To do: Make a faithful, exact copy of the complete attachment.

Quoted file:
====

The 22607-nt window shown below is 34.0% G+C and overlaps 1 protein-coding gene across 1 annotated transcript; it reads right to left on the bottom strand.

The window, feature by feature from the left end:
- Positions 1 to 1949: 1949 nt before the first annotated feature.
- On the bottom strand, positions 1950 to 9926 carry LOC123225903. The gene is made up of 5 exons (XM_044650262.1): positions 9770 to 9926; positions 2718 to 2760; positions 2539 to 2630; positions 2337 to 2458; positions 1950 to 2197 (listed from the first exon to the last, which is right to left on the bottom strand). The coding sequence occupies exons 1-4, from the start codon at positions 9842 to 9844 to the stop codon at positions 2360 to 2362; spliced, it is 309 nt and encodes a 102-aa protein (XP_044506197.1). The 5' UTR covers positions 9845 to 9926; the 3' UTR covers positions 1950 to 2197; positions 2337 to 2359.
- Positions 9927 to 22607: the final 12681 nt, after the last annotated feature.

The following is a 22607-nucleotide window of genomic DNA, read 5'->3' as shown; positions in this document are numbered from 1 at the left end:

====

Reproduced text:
The 22607-nt window shown below is 34.0% G+C and overlaps 1 protein-coding gene across 1 annotated transcript; it reads right to left on the bottom strand.

The window, feature by feature from the left end:
- Positions 1 to 1949: 1949 nt before the first annotated feature.
- On the bottom strand, positions 1950 to 9926 carry LOC123225903. The gene is made up of 5 exons (XM_044650262.1): positions 9770 to 9926; positions 2718 to 2760; positions 2539 to 2630; positions 2337 to 2458; positions 1950 to 2197 (listed from the first exon to the last, which is right to left on the bottom strand). The coding sequence occupies exons 1-4, from the start codon at positions 9842 to 9844 to the stop codon at positions 2360 to 2362; spliced, it is 309 nt and encodes a 102-aa protein (XP_044506197.1). The 5' UTR covers positions 9845 to 9926; the 3' UTR covers positions 1950 to 2197; positions 2337 to 2359.
- Positions 9927 to 22607: the final 12681 nt, after the last annotated feature.

The following is a 22607-nucleotide window of genomic DNA, read 5'->3' as shown; positions in this document are numbered from 1 at the left end: